According to the wine trade magazine MarketWatch, Sherry-Lehmann achieved sales of 42 million US dollars in 2018. According to a 2016 Time Out report, the Park Avenue store was so busy during its heyday that a shuttle ran three times a day between its warehouse and the Park Avenue location.
“If you want to buy three bottles of something, you can go online and look for those bottles,” Sherry-Lehmann’s former CEO, Chris Adams, who left the company during the pandemic, told MarketWatch in 2018. “But if you want to buy three boxes, that’s a different conversation. Owning the wine and having it in storage defines us. It has always been a real honor for Sherry-Lehmann.”
But Sherry-Lehmann’s nationwide ambitions — along with her ambitious approach to customer service — have since slipped out the door as costs became unmanageable, largely because of the pandemic, sources said.
“A lot of the liquor stores in Manhattan are suffering because the workforce hasn’t returned to Manhattan,” said Michael Correra, owner of a Brooklyn liquor store who is also executive director of the Metro Package Store Association, an industry retail group. “They do a lot of the big corporate business and that business just isn’t there.”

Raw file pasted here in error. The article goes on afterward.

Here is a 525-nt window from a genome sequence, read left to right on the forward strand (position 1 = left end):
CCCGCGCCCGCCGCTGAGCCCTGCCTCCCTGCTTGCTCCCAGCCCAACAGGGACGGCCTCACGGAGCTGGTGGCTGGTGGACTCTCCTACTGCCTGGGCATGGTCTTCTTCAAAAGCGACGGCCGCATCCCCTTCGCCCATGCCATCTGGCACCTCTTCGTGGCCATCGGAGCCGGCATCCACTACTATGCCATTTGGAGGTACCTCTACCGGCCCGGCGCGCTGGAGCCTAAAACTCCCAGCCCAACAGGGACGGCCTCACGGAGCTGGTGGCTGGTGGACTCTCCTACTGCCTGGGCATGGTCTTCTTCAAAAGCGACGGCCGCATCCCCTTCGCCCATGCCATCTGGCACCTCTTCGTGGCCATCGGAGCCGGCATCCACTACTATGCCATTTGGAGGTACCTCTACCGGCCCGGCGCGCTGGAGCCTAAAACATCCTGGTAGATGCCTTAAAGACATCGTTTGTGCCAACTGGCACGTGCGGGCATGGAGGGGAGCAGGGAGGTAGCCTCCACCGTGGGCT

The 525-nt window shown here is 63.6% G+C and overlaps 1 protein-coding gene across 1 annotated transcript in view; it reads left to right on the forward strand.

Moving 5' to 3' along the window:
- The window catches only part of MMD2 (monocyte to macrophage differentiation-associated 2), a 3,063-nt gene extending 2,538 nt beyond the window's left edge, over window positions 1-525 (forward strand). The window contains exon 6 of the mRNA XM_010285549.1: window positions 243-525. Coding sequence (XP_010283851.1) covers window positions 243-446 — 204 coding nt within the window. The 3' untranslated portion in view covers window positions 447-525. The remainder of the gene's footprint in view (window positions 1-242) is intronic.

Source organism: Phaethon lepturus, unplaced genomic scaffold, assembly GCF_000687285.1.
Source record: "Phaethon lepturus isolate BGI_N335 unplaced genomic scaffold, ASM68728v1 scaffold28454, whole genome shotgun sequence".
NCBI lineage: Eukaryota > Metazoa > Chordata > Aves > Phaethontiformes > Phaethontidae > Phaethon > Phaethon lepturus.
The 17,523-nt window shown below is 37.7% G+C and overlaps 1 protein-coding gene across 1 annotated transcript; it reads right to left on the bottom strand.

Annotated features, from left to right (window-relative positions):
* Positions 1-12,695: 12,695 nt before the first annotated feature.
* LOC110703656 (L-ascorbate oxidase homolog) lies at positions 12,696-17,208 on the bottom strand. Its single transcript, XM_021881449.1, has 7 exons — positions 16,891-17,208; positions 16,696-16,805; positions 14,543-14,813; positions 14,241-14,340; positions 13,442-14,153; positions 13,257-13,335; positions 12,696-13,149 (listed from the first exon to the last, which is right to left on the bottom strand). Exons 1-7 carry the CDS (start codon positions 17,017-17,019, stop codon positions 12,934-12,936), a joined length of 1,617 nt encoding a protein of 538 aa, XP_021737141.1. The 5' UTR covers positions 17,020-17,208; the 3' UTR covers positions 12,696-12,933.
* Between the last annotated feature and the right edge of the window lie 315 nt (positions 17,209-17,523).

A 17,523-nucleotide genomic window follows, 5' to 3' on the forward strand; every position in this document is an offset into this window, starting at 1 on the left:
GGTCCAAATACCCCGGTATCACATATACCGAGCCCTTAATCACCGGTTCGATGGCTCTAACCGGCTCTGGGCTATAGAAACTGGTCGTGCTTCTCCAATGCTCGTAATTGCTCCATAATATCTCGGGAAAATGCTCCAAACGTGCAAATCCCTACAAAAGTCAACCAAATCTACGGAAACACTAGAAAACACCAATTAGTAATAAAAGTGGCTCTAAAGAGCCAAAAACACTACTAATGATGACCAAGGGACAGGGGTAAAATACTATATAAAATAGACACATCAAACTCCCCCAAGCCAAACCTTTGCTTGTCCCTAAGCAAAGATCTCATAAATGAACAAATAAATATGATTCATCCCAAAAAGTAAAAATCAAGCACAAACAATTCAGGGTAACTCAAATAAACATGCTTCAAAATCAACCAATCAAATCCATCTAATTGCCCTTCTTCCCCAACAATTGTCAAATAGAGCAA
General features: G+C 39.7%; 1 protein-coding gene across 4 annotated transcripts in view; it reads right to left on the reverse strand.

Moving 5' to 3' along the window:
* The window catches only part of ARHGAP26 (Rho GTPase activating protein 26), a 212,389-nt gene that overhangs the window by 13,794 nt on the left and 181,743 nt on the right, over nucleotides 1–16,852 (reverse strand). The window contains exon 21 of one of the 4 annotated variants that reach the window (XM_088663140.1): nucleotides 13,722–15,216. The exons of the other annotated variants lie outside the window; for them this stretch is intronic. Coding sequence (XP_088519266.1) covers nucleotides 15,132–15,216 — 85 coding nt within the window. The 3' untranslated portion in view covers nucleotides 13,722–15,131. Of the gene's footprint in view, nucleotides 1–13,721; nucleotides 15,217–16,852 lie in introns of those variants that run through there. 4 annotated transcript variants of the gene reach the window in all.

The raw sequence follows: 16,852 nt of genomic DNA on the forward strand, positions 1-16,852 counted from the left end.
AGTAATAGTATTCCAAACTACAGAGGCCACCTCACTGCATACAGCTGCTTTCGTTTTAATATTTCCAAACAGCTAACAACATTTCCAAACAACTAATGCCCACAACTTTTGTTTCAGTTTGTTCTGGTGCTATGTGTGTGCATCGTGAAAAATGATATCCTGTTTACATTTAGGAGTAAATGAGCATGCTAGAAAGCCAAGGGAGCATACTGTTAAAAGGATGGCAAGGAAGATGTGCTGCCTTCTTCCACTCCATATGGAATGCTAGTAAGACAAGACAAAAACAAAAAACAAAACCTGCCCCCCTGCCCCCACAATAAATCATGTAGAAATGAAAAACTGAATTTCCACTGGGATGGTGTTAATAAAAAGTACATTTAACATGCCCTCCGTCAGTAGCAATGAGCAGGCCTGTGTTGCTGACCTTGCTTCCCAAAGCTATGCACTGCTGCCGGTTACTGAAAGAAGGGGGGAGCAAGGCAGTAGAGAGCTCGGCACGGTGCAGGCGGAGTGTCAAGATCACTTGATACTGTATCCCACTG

Sherry-Lehmann co-owner Shyda Gilmer admitted last year that the store was forced to reinvent itself.
“Given the significant decrease in foot traffic in midtown Manhattan caused by the pandemic,” Gilmer told Leaders in April 2021, “we have aggressively invested in our infrastructure, logistics and technology platforms to accommodate the rise in online shopping and contactless delivery to the to meet the customer’s front door.”
The investments were not enough. Earlier this week, a sign on the front door of the Park Avenue store said that Sherry-Lehmann, previously open on weekends, was now closed on Saturdays.
“Please forgive our appearance while we improve,” the sign read.
https://nypost.com/2022/12/07/iconic-nyc-wine-store-sherry-lehmann-may-close-after-88-year-run-sources/ Legendary New York wine store Sherry-Lehmann could close after 88 years: sources